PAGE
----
It followed a visit by U.S. Secretary of State Mike Pompeo to Eastern Europe earlier in February, in which Huawei featured at the top of the talking points, and a keynote speech by U.S. Vice President Mike Pence at the Munich Security Conference mid-February warning for “the threat posed by Huawei and other Chinese telecoms companies.”

But days before the final offensive in Barcelona, the U.S. strategy got sidetracked by rumblings in the country’s bilateral negotiations of a trade deal with China. President Donald Trump suggested that criminal charges against Chinese telecoms giant Huawei and one of its top executives could be used as a bargaining chip in his administration’s ongoing trade negotiations with China. “We’re going to be discussing all of that during the course of the next couple of weeks,” Trump said.

The statement came after tweets by the U.S. president, where he hinted at supporting open competition in the telecoms vendor market — which caused confusion across the telecoms market at a time when operators are looking for clarity on major 5G contracts.

Huawei’s brand was plastered all around the conference venue | Pau Barrena/AFP via Getty Images

By the end of the four-day gathering, U.S. Deputy Assistant Secretary of State Rob Strayer had called Huawei “duplicitous and deceitful” but failed to pressure the Europeans into committing to new measures against Huawei.

Huawei in Europe

Huawei’s full-court press in Barcelona came at a critical time, as the company has been shut out of major Western markets in past months, and its strategy to scale up relies heavily on the revenue it is generating on the European Continent.

A diplomatic campaign from Washington in Western and allied capitals in past months have triggered new restrictions in Australia and Japan, and others could follow suit in coming months — giving its competitors on 5G infrastructure including Ericsson, Finnish Nokia and Korean Samsung a leg up in the global race for networks.

Europe’s joint market accounts for 10 to 15 percent of Huawei’s revenue, company figures show, versus more than half for the domestic market in China, 11 percent for the Asia-Pacific region and just 7 percent for the Americas.

Vincent Pang, the company’s president for Western Europe, stressed the importance of the Continent at a briefing with reporters in Barcelona. “It doesn’t matter what happens in any single country in Europe. We will stay here,” Pang told reporters, adding that Huawei considers Europe “the most powerful innovation house in the world.”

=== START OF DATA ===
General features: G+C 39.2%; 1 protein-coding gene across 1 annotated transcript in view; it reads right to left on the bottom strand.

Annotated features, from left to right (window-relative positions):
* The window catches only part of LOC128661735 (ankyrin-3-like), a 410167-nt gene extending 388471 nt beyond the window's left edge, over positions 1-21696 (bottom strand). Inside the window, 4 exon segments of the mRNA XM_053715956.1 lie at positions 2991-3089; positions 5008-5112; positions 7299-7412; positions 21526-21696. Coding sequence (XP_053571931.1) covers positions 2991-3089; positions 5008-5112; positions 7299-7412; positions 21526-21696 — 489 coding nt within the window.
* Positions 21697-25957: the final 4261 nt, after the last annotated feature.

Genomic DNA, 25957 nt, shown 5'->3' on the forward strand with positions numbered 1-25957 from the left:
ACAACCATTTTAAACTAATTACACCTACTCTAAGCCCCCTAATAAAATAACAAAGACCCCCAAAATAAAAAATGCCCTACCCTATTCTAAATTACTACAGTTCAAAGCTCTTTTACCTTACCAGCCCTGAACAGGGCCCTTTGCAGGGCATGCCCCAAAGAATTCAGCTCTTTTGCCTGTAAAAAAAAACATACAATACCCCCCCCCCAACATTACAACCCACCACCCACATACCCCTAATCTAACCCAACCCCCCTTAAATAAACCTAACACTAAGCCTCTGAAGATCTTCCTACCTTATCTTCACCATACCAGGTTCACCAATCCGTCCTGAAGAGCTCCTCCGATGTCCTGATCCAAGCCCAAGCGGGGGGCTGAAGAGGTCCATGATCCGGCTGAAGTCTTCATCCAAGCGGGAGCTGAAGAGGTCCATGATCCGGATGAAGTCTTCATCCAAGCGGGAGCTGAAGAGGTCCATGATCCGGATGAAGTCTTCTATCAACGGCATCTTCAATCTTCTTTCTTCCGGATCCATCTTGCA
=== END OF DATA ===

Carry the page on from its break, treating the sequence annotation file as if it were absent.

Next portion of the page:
Europe’s importance explains partly why Huawei has invested so heavily in the region. The equipment maker has struck many deals with the Continent’s largest telecoms operators in the past decade. It also set up “security centers” where operators can run security checks on its equipment, in an effort to preempt criticism.

Huawei’s entanglement with Europe’s telecoms networks and its operators have also scared off powerful industry groups, who fear restricting or even banning Huawei will cost billions of dollars to the Continent’s largest operators like Deutsche Telekom, Vodafone and others.

EU leaders in past weeks disputed the need for a blanket ban on Huawei products, which the U.S. wants. Instead, they are pushing ahead with a series of midway network security measures that will ultimately preserve China’s presence in broad swathes of European telecoms markets — in a classic “third way” approach to the issue.

As pressure on the Chinese vendor rises, its competitors have tried to get ahead of the game.

“I don’t think that, in the summer, we’ll live in a Europe where the majority of [EU] member states banned Chinese manufacturers” — Jan-Peter Kleinhans

“[We] have already deployed operational 5G networks based on commercial equipment in Europe, Australia and Asia,” Ericsson’s director, Johannes Arvidson Persson, said in emailed responses to questions.

At the end of the Barcelona fair, the Swedish company secured 14 5G contracts with operators, of which it keeps a running list online. It includes European contracts with Vodafone U.K., Telenor in Norway, Wind 3 in Italy and Swisscom in Switzerland.